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Why Books on LGBTQ+ and Racism are Important

As books become overwhelmingly challenged and banned across the country, it is important to take a step back and ask ourselves a question. Why are these books so important?


Books are written for a reason and that should be pretty clear. Nobody reads a book expecting to not gain any knowledge from it. When we pick up a book, we do this to gain as much knowledge as possible within those pages. Each book was written with a purpose, and sometimes that purpose is meant to convey difficult but very critical topics. 41% of books being challenged touch on people of color and 22% have the main idea of racism (American Progress). Why are these topics specifically being challenged?


Purposes

As said before, each book is written with a purpose. Each author chooses words to create a message, and with a purpose. One of the most challenged books is Looking For Alaska by John Green. It is being challenged mostly for its explicit language. Although it has very seldom explicit scenes, some of the overall themes are grief, hope and young-adult relationships. Not to mention that these explicit scenes are crucial to the message of the book and have very deep meanings. Which has more significance? An overall theme that sticks with readers, or a singular explicit scene that makes up one out of its 369 pages?


Exposure

Only 9 states have passed laws that allow for multicultural or ethnic studies (neaedjustice). 36 states have adopted laws that restrict curriculum on racism and race (chalkbeat.org). Well, if students aren’t introduced to racism while young, when will we ever be? By the time students enter the real world filled with working opportunities and communicating with people, the non-exposed people will have significantly more problems trying to adjust. Racism is not being taught. That is why authors write about it. Legislatures in states across the country have been restricting the ability of schools to teach the basic principle of systemic racism within America, so authors take it into their own hands. If young adults don’t even have the chance to be exposed to racism (especially in homogenous communities), how will our future look? The people challenging these books are the people they don't apply to. Students are not challenging books. Conservative groups of parents are. The ones who don’t want their children exposed to ideas they think are too “harsh.”


Validation

Books such as This Book is Gay and Gender Queer strive to bring validation to young LGBTQ readers. As young adults, we begin to figure out who we are and who we want to be. There is no curriculum that teaches us how to navigate ourselves and how to get through the real world. We are left to figure this out on our own. There is no easy way to figure out what we as students want to do with our entire lives, and if certain feelings no one talks about are normal. Validation is very important to every human being, and especially young people. This is one of the many reasons why books on complicated topics are important! They validate. Why should the ability to feel seen, validated, and welcomed be banned? It shouldn’t! Getting rid of these books will not make issues such as racism, and suicides by young adults who don't feel validated go away… these issues will just increase drastically.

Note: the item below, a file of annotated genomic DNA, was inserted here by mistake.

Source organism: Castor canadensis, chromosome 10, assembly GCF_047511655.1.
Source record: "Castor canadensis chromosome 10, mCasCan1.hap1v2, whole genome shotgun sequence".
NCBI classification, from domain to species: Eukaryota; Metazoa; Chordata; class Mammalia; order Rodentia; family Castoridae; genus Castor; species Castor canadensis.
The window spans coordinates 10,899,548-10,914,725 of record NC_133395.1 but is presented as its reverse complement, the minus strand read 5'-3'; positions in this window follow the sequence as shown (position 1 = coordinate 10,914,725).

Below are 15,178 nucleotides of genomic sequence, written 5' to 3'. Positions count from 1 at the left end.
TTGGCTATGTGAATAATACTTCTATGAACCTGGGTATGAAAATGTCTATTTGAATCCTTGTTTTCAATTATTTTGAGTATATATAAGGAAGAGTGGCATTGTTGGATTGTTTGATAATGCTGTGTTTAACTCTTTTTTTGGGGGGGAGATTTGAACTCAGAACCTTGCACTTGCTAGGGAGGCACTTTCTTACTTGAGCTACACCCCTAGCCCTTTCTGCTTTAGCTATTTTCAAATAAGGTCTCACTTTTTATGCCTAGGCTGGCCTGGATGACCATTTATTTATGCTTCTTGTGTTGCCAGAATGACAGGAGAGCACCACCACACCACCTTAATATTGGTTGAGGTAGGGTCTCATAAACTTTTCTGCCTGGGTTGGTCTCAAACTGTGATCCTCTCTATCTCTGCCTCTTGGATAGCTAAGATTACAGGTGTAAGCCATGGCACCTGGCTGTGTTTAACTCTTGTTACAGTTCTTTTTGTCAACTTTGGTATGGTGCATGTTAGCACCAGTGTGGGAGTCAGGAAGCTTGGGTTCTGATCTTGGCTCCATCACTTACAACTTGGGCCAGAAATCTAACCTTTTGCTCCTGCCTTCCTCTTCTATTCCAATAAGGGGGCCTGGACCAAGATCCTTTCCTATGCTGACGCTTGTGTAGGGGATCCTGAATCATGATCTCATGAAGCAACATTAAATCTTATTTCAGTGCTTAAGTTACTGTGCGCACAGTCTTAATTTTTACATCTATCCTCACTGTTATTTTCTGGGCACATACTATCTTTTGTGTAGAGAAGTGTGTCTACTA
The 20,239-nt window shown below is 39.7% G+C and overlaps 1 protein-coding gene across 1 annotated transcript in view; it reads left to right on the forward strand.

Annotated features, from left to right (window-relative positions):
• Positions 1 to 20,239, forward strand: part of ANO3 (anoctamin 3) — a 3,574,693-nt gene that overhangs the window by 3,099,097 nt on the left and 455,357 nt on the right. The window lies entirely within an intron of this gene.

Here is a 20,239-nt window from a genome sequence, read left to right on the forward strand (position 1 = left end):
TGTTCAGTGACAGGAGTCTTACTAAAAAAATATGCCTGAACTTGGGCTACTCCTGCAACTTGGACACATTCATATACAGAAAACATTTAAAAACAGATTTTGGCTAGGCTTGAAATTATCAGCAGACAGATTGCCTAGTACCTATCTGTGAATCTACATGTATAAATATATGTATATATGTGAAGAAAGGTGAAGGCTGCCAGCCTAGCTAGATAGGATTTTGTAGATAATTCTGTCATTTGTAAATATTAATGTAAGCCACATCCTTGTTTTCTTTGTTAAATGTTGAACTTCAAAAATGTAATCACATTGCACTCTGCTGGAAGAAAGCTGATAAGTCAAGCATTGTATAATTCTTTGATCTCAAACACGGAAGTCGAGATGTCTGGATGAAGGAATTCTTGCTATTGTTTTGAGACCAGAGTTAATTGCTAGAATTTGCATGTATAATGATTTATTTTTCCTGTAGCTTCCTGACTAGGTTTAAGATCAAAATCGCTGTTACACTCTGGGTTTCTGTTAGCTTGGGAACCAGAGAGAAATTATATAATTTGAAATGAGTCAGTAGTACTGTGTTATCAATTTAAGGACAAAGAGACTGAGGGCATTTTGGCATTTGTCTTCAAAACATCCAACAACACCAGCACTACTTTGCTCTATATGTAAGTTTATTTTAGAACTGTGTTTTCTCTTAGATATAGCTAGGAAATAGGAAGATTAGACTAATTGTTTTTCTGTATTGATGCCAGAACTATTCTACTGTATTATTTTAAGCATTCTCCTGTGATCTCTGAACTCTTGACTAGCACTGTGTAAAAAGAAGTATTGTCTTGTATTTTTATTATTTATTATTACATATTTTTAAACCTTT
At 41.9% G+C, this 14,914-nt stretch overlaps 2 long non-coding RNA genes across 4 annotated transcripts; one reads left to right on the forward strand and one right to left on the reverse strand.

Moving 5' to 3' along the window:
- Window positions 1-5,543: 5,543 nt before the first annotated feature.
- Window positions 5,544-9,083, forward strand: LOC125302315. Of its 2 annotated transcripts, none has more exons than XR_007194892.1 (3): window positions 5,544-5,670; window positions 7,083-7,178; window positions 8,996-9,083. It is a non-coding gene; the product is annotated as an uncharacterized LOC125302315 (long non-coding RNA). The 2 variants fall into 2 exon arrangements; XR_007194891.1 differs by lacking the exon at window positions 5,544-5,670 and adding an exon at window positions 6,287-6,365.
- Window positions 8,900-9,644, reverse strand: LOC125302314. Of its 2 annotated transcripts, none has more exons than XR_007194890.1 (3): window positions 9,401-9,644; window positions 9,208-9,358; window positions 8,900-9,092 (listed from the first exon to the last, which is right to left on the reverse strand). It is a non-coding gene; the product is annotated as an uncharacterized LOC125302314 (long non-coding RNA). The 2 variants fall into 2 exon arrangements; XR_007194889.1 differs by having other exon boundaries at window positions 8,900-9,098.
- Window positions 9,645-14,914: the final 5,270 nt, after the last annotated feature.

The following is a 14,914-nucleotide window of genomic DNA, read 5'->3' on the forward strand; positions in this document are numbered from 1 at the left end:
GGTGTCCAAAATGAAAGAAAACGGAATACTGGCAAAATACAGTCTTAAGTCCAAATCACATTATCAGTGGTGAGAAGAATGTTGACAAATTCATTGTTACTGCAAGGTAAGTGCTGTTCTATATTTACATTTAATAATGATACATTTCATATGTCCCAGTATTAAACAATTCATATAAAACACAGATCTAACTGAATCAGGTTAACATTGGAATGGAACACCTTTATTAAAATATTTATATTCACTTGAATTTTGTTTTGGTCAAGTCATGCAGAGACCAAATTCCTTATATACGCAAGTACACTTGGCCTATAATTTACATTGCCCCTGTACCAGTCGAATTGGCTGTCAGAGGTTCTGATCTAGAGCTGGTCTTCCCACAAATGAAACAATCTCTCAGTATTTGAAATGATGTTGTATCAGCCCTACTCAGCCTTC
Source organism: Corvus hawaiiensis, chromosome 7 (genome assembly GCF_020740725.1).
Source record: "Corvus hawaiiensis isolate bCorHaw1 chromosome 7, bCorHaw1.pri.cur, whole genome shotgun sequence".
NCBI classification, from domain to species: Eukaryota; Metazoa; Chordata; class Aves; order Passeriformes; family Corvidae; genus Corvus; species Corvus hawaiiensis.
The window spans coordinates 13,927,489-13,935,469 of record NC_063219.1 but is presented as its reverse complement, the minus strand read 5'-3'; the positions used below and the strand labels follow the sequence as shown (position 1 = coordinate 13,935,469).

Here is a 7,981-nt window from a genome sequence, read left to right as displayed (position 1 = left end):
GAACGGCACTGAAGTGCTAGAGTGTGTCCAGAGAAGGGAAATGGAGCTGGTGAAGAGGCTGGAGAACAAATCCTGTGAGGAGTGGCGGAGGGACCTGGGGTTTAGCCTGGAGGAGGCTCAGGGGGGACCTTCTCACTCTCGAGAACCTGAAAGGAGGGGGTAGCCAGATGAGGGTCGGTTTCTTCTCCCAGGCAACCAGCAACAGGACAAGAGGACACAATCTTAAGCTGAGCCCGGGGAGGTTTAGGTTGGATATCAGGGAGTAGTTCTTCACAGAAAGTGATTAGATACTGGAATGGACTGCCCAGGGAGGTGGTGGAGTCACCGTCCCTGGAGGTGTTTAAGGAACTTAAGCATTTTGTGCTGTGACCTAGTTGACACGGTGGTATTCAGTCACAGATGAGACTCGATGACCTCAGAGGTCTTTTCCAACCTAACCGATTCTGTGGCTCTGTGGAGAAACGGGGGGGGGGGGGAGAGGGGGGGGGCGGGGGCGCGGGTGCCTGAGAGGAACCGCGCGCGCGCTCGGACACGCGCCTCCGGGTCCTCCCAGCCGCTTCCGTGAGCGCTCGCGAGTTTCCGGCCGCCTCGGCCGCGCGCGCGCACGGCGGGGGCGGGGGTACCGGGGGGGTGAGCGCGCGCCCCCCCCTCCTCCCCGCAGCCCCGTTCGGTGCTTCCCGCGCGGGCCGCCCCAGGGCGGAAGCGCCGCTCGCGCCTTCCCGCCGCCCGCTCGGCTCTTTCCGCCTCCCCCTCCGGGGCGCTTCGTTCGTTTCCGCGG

How can you help?

If your school board, district, or parents in your district are challenging books on which you don't feel should be banned, stand up! Use your voice and power as a student. Students speaking up is incredibly valuable and meaningful, especially to people who have devoted their lives to serving education and you.

If you know someone who needs validation on how they feel, recommend a book. Books are universal and there are millions. There has to be one out there that can help.

Begin to educate yourself on these topics. You can do this by reading these books , or talking to someone who is educated on these topics. Different perspectives allow you to form opinions.


3 comments

3 commentaires


I’m so extremely proud of the passion your group has for wanting our young people to grow in knowledge. When I was growing up….reading books was my time to learn other’s experiences, increase my vocabulary and educate myself on subjects I didn’t know about. It’s very important that schools continue to make the wide variety of books available to kids that have the desire to read them. The choice of a book is clearly based upon a student desire to read it and should NOT be governed by social groups or any entity‘s opinion. Your generation make an old lady‘s heart smile. Keep up the good work….and now that I’ve joined, I will be here supporting and cheering you all…

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Ashley Ferguson
Ashley Ferguson
01 déc. 2022

I love how you group the most significant purposes of reading books as exposure and validation. For the sake of greater understanding, "exposure" and "validation" could also be represented metaphorically as a window and a mirror, respectively.

Exposure, to me, is viewing the world through a different lens, through a different window. Peering through this window via reading books gifts us with the ability to see and understand world issues and internal conflicts that plague differing societies and those of any ethnicity. By reading about the animosity queer students face, we, as readers, are able to view their lives through that specific window and sympathize. However, it is my hope that sympathy transforms into empathy and that people subsequently uphold…

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Jillian Yarnes
Jillian Yarnes
01 déc. 2022
En réponse à

Thank you for your input Ashley, and thank you for your support!!

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